Keeping clubs clean and safe: We can’t afford to get it wrong
By MIKE HEGARTY and ALAN THATCHER
As squash clubs and federations make plans to reopen facilities – and some already have – I am publishing this article to make readers aware of the huge risks involved at every stage of such operations. The intention is not to scare anyone, but to arm squash’s decision makers with important information as the game works out how to end the Coronavirus lockdown and provide a safe return to competition for recreational and professional players.
The Coronavirus, we are told by many medical experts, is here to stay for a long time.
Therefore our safety protocols need to be thoroughly and fastidiously applied.
Any slips, any failures to maintain hygiene standards could lead to illness and death.
The WSF and PSA are working together to produce a set of guidelines to help clubs and federations conduct a safe return to play, for recreational player and professionals, while following government instructions.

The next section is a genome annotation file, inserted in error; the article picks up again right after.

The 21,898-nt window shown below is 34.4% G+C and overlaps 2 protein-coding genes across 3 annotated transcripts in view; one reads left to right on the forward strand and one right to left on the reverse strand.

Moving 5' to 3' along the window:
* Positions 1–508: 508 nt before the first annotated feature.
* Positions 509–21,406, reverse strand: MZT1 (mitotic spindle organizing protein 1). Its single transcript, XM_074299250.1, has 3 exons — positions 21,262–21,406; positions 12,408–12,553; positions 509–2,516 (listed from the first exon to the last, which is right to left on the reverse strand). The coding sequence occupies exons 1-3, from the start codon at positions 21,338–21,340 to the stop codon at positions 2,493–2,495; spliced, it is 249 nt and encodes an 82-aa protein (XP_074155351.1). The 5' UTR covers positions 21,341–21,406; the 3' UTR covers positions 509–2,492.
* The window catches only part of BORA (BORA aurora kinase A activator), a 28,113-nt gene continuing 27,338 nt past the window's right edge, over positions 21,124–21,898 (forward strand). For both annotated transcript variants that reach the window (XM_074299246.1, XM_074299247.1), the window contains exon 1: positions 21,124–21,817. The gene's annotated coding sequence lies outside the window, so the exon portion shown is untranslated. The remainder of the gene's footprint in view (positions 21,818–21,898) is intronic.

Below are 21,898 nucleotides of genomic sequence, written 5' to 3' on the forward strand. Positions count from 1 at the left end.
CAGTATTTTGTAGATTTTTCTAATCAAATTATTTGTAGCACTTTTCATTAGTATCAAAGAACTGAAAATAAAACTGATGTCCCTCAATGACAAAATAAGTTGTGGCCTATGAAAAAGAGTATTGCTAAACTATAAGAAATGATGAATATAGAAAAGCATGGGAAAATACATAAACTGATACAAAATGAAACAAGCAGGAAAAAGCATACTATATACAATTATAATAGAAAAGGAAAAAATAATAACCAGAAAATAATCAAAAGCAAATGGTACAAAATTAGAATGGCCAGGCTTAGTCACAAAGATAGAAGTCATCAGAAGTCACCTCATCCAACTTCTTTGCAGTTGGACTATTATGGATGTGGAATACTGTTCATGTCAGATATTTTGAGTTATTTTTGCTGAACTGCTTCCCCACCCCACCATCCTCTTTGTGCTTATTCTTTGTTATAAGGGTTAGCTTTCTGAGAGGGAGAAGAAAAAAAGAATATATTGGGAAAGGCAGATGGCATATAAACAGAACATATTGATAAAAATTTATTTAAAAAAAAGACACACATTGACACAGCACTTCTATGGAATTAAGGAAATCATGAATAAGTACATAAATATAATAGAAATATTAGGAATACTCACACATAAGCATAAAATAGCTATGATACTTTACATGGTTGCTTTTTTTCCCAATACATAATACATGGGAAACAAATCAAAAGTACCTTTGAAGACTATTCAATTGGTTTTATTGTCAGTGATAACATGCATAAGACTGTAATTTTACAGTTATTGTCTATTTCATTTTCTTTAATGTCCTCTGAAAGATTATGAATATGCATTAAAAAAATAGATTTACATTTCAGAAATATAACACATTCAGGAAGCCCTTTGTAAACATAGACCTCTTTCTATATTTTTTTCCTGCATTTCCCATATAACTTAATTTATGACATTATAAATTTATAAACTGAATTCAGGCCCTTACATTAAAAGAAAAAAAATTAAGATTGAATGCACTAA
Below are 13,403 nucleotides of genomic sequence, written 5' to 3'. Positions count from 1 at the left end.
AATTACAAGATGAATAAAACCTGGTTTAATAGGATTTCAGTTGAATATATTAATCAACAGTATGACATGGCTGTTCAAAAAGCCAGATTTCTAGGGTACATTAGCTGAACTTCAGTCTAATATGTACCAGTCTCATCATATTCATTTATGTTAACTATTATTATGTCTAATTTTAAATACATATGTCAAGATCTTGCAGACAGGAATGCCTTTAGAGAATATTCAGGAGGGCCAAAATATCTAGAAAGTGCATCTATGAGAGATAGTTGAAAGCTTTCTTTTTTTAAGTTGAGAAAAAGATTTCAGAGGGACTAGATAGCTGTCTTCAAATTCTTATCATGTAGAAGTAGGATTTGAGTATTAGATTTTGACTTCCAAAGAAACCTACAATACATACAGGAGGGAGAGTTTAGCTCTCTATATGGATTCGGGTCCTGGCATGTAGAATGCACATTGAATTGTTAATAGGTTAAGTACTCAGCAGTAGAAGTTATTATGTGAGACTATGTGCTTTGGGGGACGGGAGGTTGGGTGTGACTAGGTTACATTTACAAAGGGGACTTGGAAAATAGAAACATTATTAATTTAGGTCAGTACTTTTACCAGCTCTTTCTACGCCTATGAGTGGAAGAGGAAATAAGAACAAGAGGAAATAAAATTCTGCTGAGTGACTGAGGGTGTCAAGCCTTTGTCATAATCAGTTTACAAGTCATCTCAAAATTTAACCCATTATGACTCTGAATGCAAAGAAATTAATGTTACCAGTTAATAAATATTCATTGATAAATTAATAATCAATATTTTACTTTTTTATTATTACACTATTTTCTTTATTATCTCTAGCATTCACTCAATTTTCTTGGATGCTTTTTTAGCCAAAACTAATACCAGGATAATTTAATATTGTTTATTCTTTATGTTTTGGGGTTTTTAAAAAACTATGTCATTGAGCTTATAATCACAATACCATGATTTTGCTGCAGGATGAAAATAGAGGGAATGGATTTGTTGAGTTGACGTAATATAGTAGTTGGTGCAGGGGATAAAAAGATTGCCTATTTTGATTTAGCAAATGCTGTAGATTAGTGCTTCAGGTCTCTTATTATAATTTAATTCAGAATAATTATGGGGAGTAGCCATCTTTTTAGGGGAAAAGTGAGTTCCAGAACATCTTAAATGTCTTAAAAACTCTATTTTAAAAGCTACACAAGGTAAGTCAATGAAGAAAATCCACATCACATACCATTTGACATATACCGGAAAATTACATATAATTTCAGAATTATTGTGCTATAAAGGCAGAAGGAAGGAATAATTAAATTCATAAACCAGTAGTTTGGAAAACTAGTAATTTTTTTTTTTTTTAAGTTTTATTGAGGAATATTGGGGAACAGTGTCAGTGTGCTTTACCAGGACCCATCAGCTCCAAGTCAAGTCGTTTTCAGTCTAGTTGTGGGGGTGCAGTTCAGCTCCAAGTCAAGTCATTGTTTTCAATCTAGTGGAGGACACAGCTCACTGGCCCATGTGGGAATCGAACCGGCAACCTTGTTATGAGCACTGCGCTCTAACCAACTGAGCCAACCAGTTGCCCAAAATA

Returning to play is not the priority; avoiding viral contamination is.
The author of the following paper, Mike Hegarty, from the Lexden Club in Colchester, is making a phenomenal contribution to this vitally important debate.
Later this week Dr Ferez Nallaseth will offer a multi-dimensional critique of the impact of the coronavirus and how it will determine plans to return to the courts.
Some simple facts to begin with
MIKE WRITES: The coronavirus does not enter the body through the skin. Like any other surface, you can carry the virus on your skin but it won’t penetrate your body.
It’s safe to assume the virus will remain on surfaces for around three days, then the amount of it will start to drop off pretty rapidly.
It needs to get onto a mucus membrane to be able to get into the body. Eyes, nose, mouth, throat, lungs. If it’s on you and you touch your face or wherever, that’s how it gets in.
It does not automatically transmit from person to person just by being in close proximity. It has to be carried.
The virus is carried on particles. Most often these are ‘fomites’ – particles of material where the virus can settle. It will also transmit through aerosolised moisture particles, such as those from coughing or sneezing.
The virus is most likely to spread through contact. You get it on your hand, touch another surface like a door handle, it gets onto someone else, they touch their face etc etc…
How the virus moves
The virus ‘walks’ much better than it ‘flies’. It definitely can fly over short distances, though.